This week as I write, I am away from my village – and away from Tramp, while I stay with friends in a big city. I’ve savoured the sights, and the cuisine. I’ve worked diligently through the guidebook to leave no corner unexplored, no historical fact unacknowledged. I’ve felt the pace, loaded with anticipation. Now I’m ready to return home.
I’ve walked along hard streets and now find I miss soft clay beneath my feet (even where it means dodging the quagmire churned by horses’ hooves). I’ve felt the texture of smooth granite and polished brass handles and I miss the roughness of a splintering fencepost and the cold, wet rust of a gate’s chain. I’ve wandered through department stores and clothes’ rails, and now I miss the brush of a stray leafy branch against my face.
I miss the hammering of woodpeckers that you never see, the hedgerows alive with chirruping birdsong and the pad of Tramp’s soft footfall at my side. I miss the blanket of silence as night falls, broken by an owl’s cry or the impossible trill of a nightingale. Instead I’ve settled into the continuous growl and rumble of traffic, mingled with a screech of brakes or a distant call of car horns.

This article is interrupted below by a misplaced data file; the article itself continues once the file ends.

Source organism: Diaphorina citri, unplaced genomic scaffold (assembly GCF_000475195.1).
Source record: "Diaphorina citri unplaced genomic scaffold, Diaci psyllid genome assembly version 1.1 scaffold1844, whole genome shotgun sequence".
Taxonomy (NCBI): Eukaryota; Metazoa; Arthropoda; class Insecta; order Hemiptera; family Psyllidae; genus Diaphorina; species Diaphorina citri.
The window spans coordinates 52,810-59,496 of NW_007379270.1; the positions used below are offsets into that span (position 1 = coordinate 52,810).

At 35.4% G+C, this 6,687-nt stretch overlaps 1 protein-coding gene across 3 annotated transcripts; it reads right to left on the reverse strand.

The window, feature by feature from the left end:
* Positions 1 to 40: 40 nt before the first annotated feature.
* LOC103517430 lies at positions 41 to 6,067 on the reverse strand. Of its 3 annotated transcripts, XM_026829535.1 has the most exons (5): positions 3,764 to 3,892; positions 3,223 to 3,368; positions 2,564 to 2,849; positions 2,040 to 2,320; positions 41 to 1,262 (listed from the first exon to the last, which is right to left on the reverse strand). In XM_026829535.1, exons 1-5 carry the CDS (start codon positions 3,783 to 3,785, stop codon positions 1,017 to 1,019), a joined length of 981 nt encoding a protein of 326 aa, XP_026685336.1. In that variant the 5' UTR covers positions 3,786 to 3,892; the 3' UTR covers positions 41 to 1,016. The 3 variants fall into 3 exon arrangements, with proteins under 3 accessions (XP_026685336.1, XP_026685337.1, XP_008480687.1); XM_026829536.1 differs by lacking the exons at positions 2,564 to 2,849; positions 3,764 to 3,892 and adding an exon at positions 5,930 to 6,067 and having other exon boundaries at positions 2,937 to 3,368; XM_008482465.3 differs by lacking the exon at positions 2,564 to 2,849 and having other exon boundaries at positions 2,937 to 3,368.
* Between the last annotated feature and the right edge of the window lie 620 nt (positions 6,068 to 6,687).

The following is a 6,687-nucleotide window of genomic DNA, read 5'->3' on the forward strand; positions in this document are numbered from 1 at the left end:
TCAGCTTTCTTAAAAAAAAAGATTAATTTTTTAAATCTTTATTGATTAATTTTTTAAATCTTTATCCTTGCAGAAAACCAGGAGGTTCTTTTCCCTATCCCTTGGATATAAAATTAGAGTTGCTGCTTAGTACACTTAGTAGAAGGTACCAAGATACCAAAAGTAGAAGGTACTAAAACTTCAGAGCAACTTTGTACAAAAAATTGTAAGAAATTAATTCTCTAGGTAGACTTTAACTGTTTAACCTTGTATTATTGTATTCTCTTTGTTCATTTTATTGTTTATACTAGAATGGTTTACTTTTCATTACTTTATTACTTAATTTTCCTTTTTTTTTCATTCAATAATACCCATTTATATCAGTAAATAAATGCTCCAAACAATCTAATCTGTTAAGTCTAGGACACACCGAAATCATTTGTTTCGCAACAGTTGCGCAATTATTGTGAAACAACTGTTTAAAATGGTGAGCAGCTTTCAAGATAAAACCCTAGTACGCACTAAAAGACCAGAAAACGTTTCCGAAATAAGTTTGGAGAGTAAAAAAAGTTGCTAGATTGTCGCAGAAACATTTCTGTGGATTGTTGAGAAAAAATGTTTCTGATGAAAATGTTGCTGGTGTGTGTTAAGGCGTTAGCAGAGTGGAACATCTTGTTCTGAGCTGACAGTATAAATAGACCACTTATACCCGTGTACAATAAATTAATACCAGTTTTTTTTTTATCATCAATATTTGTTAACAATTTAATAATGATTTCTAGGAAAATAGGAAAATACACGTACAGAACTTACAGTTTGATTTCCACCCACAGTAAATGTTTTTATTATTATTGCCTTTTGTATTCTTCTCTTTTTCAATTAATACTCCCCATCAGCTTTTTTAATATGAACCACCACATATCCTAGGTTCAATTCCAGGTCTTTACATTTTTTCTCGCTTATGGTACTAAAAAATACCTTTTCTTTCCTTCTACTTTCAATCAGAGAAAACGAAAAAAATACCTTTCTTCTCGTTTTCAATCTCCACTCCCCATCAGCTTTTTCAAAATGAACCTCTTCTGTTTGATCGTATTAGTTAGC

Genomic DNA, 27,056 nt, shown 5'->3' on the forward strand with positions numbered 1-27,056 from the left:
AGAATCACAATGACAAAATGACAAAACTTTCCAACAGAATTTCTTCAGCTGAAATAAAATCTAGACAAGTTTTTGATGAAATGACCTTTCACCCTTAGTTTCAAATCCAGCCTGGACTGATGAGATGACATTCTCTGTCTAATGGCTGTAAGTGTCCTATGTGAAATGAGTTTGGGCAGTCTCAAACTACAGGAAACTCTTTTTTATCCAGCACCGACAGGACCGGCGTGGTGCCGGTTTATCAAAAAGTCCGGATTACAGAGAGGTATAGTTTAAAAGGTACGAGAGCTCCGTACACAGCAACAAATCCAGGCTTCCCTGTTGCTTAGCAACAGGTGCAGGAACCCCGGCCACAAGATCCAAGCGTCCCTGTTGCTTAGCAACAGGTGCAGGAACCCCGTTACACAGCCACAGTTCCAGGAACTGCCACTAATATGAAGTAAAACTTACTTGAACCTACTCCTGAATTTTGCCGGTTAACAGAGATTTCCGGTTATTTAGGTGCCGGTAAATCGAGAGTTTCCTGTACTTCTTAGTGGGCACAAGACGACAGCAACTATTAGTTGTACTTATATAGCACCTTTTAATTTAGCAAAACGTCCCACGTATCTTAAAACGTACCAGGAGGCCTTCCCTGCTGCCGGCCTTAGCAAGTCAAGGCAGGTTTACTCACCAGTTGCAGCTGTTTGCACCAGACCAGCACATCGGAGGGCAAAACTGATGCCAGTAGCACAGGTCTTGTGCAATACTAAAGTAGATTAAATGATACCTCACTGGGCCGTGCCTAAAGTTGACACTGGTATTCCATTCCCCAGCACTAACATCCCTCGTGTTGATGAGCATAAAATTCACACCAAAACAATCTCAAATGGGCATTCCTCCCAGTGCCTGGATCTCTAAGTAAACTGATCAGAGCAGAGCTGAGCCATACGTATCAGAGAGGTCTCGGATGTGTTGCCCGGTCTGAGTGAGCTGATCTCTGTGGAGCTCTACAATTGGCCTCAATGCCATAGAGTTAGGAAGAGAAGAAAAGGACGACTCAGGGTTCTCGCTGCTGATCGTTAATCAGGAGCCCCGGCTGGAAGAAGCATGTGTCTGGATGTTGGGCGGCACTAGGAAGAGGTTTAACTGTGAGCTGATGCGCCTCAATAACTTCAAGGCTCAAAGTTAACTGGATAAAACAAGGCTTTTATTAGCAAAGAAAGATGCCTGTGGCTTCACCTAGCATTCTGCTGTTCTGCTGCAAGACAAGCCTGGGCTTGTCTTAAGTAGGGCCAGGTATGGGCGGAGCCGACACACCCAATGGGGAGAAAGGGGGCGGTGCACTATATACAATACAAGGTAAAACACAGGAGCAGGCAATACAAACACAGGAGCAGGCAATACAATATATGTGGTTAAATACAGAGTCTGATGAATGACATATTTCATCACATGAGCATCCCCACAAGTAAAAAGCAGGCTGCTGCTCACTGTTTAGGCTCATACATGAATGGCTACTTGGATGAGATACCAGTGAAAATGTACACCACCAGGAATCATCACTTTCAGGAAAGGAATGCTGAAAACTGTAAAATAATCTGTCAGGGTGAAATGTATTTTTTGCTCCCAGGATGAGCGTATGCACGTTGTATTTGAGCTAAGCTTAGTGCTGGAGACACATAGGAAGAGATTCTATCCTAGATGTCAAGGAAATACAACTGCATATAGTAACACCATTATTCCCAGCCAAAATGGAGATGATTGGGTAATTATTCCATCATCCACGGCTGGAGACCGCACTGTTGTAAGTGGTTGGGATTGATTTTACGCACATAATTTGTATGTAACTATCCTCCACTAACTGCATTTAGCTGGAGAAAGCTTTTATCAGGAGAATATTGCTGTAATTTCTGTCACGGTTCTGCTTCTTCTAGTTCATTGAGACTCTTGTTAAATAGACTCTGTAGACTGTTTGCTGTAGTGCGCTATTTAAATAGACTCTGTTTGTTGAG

And the bitter odour of engines rising from the street is no substitute for the freshness of clean Spring leaves after rain, its sharp greenness lingering above where the air is earthy and still, deep in the woods.Of course I’ve met some friendly people here, but I miss those I know in my village, and the time they take to greet and to talk about nothing of consequence, when considered at a city level. I’m looking forward to being among them with Tramp, enjoying the familiarity of home – something I could not feel it so intensely had I not been away.